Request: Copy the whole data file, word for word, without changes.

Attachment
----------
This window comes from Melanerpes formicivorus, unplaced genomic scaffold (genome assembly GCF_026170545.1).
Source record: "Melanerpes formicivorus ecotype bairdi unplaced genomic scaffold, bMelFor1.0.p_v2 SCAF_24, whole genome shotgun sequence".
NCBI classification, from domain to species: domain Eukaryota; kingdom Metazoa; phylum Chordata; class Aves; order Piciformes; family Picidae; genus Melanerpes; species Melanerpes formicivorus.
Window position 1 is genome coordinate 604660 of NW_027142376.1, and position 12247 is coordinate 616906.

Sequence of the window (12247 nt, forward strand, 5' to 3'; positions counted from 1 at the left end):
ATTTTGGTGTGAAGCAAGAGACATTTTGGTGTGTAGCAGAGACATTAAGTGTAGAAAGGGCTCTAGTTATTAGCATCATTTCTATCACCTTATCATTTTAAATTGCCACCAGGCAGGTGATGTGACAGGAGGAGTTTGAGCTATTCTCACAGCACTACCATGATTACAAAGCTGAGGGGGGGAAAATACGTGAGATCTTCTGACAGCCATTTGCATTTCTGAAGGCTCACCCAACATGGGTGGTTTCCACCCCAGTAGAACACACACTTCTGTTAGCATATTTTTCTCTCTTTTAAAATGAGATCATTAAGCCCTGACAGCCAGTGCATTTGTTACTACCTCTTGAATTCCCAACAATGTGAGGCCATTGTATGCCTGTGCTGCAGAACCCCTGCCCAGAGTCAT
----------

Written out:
This window comes from Melanerpes formicivorus, unplaced genomic scaffold (genome assembly GCF_026170545.1).
Source record: "Melanerpes formicivorus ecotype bairdi unplaced genomic scaffold, bMelFor1.0.p_v2 SCAF_24, whole genome shotgun sequence".
NCBI classification, from domain to species: domain Eukaryota; kingdom Metazoa; phylum Chordata; class Aves; order Piciformes; family Picidae; genus Melanerpes; species Melanerpes formicivorus.
Window position 1 is genome coordinate 604660 of NW_027142376.1, and position 12247 is coordinate 616906.

Sequence of the window (12247 nt, forward strand, 5' to 3'; positions counted from 1 at the left end):
ATTTTGGTGTGAAGCAAGAGACATTTTGGTGTGTAGCAGAGACATTAAGTGTAGAAAGGGCTCTAGTTATTAGCATCATTTCTATCACCTTATCATTTTAAATTGCCACCAGGCAGGTGATGTGACAGGAGGAGTTTGAGCTATTCTCACAGCACTACCATGATTACAAAGCTGAGGGGGGGAAAATACGTGAGATCTTCTGACAGCCATTTGCATTTCTGAAGGCTCACCCAACATGGGTGGTTTCCACCCCAGTAGAACACACACTTCTGTTAGCATATTTTTCTCTCTTTTAAAATGAGATCATTAAGCCCTGACAGCCAGTGCATTTGTTACTACCTCTTGAATTCCCAACAATGTGAGGCCATTGTATGCCTGTGCTGCAGAACCCCTGCCCAGAGTCAT